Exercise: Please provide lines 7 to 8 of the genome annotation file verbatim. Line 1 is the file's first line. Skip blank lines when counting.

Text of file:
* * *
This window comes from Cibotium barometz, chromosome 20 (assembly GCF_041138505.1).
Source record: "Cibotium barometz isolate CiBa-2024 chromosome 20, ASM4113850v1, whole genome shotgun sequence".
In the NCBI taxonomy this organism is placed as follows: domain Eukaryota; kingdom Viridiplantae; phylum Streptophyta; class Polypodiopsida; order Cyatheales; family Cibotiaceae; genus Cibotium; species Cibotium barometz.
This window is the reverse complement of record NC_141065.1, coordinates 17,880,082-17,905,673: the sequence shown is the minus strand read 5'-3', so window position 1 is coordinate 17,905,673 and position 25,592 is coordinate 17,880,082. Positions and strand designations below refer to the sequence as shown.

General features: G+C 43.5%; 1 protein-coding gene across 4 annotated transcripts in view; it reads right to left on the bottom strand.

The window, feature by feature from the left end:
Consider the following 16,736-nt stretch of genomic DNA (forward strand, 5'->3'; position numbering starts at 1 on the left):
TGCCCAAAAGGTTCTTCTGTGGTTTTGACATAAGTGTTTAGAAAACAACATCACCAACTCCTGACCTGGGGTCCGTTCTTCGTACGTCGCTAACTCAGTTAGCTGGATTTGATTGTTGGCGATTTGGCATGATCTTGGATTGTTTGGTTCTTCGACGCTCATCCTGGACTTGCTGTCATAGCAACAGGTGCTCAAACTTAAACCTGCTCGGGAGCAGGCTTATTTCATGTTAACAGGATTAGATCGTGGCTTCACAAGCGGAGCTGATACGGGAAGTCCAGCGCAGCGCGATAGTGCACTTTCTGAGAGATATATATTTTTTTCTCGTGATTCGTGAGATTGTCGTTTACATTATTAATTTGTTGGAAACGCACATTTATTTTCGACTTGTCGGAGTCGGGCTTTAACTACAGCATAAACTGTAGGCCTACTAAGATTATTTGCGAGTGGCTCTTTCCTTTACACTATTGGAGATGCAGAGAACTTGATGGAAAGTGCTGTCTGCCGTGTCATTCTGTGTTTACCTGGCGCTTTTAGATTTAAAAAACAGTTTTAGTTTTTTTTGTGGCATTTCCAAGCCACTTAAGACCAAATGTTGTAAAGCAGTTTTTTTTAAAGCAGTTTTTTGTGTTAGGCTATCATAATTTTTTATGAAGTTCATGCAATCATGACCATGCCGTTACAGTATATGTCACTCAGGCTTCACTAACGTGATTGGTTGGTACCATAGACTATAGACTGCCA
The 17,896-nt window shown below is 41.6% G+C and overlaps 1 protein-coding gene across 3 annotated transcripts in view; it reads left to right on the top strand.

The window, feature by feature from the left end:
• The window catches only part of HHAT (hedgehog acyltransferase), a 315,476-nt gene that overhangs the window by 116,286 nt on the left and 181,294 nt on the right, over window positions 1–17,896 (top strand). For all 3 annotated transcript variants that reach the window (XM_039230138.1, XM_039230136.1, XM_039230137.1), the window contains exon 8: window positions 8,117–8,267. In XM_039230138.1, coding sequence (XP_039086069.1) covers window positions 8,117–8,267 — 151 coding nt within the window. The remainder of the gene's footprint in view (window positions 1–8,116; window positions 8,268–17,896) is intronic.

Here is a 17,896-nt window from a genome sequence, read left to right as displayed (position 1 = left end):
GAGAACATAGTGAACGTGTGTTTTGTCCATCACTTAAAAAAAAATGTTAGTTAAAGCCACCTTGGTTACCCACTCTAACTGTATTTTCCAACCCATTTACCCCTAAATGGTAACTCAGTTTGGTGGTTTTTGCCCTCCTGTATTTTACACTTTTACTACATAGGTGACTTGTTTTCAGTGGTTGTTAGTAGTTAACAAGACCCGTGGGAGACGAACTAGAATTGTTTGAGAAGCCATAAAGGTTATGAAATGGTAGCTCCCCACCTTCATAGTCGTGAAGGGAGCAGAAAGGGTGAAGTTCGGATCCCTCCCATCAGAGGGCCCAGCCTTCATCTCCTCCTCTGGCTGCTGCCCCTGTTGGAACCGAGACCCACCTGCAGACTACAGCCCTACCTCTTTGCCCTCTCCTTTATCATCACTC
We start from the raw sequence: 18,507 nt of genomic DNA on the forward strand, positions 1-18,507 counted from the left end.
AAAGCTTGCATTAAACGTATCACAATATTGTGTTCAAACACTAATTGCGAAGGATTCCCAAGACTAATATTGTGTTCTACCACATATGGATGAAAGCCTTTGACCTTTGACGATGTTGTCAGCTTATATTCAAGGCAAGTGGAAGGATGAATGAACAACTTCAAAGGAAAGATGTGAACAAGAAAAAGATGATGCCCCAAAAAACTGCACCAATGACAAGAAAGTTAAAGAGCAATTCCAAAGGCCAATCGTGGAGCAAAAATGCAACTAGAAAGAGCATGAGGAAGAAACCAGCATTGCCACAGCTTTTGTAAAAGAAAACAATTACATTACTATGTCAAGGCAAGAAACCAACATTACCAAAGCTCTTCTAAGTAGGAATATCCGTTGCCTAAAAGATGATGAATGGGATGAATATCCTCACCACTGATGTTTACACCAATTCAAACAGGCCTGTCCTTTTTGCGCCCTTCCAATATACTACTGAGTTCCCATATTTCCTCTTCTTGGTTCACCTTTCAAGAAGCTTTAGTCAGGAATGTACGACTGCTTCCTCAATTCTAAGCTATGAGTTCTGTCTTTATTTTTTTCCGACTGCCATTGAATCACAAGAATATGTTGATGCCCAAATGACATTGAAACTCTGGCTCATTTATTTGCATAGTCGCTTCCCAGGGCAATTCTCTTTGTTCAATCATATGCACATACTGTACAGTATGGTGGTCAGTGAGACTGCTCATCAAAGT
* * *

Consider the following 16,736-nt stretch of genomic DNA (forward strand, 5'->3'; position numbering starts at 1 on the left):
TGCCCAAAAGGTTCTTCTGTGGTTTTGACATAAGTGTTTAGAAAACAACATCACCAACTCCTGACCTGGGGTCCGTTCTTCGTACGTCGCTAACTCAGTTAGCTGGATTTGATTGTTGGCGATTTGGCATGATCTTGGATTGTTTGGTTCTTCGACGCTCATCCTGGACTTGCTGTCATAGCAACAGGTGCTCAAACTTAAACCTGCTCGGGAGCAGGCTTATTTCATGTTAACAGGATTAGATCGTGGCTTCACAAGCGGAGCTGATACGGGAAGTCCAGCGCAGCGCGATAGTGCACTTTCTGAGAGATATATATTTTTTTCTCGTGATTCGTGAGATTGTCGTTTACATTATTAATTTGTTGGAAACGCACATTTATTTTCGACTTGTCGGAGTCGGGCTTTAACTACAGCATAAACTGTAGGCCTACTAAGATTATTTGCGAGTGGCTCTTTCCTTTACACTATTGGAGATGCAGAGAACTTGATGGAAAGTGCTGTCTGCCGTGTCATTCTGTGTTTACCTGGCGCTTTTAGATTTAAAAAACAGTTTTAGTTTTTTTTGTGGCATTTCCAAGCCACTTAAGACCAAATGTTGTAAAGCAGTTTTTTTTAAAGCAGTTTTTTGTGTTAGGCTATCATAATTTTTTATGAAGTTCATGCAATCATGACCATGCCGTTACAGTATATGTCACTCAGGCTTCACTAACGTGATTGGTTGGTACCATAGACTATAGACTGCCA